He introduced and described primary reflections, standing waves, and flutter echo. With graphics he showed how absorbing primary reflections can reduce the energy, and the effect of these undesirable characteristics.

Responding to an audience question he indicated that the percentage coverage recommendations was between 25-30% of wall area, depending on the use-case for the space. He commented that it does not all need to be on the walls – for example, some could be on the ceiling.

Matt then demonstrated how the panel thickness affects the efficiency of the panel across the frequency range, showing graphs of the absorption coefficients. These demonstrated that the thicker panels maintain absorption to much lower frequencies.


He then went on to describe the panel fastening options, with their “Impaler”, hooks and hanger devices covering flush and angled mounting as well as describing fastening brackets that allow airspace behind the panel to better control bass.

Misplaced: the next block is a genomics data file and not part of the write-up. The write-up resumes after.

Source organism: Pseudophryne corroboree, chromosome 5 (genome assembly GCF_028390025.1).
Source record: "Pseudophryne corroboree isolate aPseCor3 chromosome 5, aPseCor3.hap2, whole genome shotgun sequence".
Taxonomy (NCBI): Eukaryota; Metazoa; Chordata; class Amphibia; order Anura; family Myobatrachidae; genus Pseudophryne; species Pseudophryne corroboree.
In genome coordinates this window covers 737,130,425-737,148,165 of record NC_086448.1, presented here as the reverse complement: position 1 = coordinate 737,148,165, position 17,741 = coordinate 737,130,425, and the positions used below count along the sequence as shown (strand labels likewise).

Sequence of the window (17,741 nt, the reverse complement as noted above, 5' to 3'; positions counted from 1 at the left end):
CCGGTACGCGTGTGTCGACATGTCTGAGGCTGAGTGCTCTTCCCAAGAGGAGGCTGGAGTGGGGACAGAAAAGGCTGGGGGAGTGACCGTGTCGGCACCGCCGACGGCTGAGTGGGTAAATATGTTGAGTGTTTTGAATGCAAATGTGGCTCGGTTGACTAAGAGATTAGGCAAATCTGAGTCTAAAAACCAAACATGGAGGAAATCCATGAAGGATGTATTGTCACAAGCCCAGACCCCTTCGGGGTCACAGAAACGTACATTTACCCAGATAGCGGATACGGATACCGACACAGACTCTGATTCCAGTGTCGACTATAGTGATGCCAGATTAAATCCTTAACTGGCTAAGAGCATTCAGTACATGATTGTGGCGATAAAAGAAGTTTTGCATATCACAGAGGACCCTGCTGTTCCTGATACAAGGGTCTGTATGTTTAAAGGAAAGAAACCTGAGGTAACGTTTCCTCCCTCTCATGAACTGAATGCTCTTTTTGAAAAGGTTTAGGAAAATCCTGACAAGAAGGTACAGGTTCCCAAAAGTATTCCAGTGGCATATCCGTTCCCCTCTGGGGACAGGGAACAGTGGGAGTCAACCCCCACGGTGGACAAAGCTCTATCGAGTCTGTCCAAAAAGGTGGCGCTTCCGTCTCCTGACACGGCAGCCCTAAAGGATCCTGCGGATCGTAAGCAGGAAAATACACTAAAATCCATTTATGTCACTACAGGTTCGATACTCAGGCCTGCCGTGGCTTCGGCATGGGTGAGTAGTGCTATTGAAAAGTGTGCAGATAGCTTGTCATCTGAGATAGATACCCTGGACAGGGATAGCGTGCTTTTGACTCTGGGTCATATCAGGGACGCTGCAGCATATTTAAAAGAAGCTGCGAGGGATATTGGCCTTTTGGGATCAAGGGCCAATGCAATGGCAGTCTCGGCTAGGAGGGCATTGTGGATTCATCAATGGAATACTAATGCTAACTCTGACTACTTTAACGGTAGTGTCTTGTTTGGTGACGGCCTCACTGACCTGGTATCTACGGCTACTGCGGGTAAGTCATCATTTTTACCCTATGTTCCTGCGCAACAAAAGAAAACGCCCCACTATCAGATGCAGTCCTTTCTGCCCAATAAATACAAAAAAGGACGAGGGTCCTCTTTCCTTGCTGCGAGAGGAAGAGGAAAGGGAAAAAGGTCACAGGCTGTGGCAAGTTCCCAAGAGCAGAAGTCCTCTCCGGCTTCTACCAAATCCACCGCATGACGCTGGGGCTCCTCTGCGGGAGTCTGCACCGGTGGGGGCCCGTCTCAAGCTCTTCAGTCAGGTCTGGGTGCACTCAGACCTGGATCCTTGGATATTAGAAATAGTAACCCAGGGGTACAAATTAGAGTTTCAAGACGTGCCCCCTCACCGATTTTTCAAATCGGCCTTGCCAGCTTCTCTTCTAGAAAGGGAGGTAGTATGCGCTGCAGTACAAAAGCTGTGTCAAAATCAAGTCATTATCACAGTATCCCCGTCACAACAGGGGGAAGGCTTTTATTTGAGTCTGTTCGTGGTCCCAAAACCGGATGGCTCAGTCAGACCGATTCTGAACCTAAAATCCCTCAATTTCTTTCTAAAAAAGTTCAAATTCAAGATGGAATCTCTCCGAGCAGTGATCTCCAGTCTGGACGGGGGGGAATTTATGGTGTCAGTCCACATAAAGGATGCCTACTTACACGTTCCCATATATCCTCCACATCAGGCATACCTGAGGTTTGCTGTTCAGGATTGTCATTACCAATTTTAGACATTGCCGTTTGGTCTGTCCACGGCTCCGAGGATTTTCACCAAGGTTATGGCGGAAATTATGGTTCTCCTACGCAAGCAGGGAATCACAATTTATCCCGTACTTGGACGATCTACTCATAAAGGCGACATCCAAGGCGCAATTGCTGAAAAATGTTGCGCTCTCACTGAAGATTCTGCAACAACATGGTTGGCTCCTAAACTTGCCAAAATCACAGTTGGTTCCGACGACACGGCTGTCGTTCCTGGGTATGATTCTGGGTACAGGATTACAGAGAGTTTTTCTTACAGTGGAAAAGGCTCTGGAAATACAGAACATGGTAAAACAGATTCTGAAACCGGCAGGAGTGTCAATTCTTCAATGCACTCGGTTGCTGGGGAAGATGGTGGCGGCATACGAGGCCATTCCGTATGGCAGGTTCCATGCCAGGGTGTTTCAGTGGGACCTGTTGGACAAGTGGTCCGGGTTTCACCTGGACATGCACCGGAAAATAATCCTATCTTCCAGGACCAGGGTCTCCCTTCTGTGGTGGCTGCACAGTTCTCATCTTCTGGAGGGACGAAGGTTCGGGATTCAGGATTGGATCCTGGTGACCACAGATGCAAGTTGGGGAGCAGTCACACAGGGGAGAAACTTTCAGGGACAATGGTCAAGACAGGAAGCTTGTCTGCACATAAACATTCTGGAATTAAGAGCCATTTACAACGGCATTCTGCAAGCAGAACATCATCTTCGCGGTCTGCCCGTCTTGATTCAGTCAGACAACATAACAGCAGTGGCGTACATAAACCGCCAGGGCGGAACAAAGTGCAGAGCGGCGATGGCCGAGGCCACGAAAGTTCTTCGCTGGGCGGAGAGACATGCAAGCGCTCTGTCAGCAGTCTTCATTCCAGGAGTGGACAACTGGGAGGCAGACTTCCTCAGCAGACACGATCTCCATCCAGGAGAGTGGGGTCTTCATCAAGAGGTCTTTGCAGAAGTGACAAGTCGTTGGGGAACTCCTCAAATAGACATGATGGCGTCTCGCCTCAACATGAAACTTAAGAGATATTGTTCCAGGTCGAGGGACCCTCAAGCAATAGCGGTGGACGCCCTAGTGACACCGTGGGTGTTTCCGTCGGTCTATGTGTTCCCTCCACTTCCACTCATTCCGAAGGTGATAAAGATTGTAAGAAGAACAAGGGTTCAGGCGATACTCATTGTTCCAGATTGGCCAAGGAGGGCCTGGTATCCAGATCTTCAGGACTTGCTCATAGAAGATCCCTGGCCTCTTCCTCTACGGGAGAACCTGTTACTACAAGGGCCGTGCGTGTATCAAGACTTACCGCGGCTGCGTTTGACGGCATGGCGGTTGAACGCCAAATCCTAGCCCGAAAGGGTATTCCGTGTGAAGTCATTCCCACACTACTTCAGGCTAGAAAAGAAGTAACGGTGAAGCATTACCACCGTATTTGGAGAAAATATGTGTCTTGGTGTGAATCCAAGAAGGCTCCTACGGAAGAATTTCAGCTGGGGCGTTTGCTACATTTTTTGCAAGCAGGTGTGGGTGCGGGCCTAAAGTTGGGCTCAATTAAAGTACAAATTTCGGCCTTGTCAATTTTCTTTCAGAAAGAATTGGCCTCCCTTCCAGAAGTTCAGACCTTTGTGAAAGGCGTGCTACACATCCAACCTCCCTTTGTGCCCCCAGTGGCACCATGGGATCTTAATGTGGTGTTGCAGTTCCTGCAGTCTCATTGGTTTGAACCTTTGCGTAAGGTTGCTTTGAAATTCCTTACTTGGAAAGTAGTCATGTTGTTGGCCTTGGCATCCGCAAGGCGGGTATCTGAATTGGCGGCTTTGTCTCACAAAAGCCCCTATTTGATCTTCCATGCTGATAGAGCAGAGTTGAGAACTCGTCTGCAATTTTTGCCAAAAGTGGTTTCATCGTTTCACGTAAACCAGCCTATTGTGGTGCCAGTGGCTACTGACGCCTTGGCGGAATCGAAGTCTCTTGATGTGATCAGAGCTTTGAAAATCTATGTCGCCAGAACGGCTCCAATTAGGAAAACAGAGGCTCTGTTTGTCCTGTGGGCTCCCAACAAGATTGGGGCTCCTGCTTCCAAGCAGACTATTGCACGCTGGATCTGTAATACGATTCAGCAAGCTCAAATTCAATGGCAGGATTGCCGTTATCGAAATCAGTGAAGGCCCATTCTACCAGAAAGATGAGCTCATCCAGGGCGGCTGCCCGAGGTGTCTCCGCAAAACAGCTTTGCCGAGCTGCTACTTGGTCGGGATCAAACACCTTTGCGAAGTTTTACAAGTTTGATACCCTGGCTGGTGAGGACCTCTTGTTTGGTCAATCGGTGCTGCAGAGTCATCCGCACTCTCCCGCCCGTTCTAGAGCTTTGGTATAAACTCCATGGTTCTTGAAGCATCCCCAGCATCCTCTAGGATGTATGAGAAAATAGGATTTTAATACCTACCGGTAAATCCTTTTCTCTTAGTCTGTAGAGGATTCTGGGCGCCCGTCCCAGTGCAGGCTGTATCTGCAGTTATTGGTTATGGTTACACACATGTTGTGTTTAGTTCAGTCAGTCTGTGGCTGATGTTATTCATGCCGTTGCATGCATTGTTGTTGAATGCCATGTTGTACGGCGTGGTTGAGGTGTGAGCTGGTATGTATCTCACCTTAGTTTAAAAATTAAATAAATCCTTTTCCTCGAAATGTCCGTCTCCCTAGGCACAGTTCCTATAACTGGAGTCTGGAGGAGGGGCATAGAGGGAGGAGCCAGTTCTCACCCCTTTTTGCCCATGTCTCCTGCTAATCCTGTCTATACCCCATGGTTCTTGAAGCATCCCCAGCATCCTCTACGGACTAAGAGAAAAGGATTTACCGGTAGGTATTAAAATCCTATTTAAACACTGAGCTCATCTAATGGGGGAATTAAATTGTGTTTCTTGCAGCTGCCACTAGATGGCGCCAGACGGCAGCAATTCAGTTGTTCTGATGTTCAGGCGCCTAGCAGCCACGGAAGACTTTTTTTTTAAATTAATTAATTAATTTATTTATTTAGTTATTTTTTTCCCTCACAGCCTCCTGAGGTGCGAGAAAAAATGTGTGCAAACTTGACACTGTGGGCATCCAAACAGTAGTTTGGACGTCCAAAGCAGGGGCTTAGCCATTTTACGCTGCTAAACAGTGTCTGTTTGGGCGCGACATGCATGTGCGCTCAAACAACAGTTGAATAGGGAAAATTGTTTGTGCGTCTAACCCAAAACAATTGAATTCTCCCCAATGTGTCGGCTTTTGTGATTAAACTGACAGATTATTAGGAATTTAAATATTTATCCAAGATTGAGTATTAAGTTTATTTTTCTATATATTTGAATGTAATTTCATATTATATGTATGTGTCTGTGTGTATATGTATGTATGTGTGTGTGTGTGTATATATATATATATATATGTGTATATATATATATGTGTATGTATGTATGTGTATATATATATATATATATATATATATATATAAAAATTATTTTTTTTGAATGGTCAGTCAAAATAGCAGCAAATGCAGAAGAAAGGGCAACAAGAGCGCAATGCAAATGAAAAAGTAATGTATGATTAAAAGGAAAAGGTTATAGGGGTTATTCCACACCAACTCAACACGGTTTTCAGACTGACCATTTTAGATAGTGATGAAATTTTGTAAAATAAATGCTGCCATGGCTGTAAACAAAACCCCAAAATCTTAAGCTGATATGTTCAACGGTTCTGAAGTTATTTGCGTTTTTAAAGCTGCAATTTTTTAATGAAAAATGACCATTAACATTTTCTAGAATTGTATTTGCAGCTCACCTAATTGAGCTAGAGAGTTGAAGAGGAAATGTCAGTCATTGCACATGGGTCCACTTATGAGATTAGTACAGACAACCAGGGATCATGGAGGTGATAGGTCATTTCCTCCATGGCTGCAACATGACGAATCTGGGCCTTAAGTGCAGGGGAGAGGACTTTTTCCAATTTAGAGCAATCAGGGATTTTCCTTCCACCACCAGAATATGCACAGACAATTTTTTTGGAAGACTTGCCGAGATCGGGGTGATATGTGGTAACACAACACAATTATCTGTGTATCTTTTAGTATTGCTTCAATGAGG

Mounting Hardware

Matt then described the diaphragmatic resonator used in the MaxTrap and FullTrap bass trap panels to provide absorption below 100Hz. He went on to describe the diffuser products and the effect of diffusers on the sound dispersion.

At this point Matt fielded a question on the fibreglass panels and what measures are taken to limit glass fibres from escaping into the air. His response was that the fibres are hardened with a resin into a honeycomb structure that traps them, then the panel is encapsulated within a fine mesh to further limit the fibres’ movement, and finally the cloth covering provides an extra barrier.

Another participant asked about using the panels in a free-floating configuration, hanging vertically from the ceiling. Matt indicated that would work fine, with potentially slightly improved bass performance. It was also posited that it would offer increased efficiency by doubling the effective surface area.

Matt then moved on to compare the fibreglass panels to foam absorbers – suggesting they were superior at mid and low frequencies due to their higher density, as well as offering practical considerations like being easier to mount, remove, and reuse with their fastener system being better compared to the glue-on approach usually used with foam.

He then went on to describe some panel designs, and packaged kits suitable for different types and sizes of rooms, and their use-cases.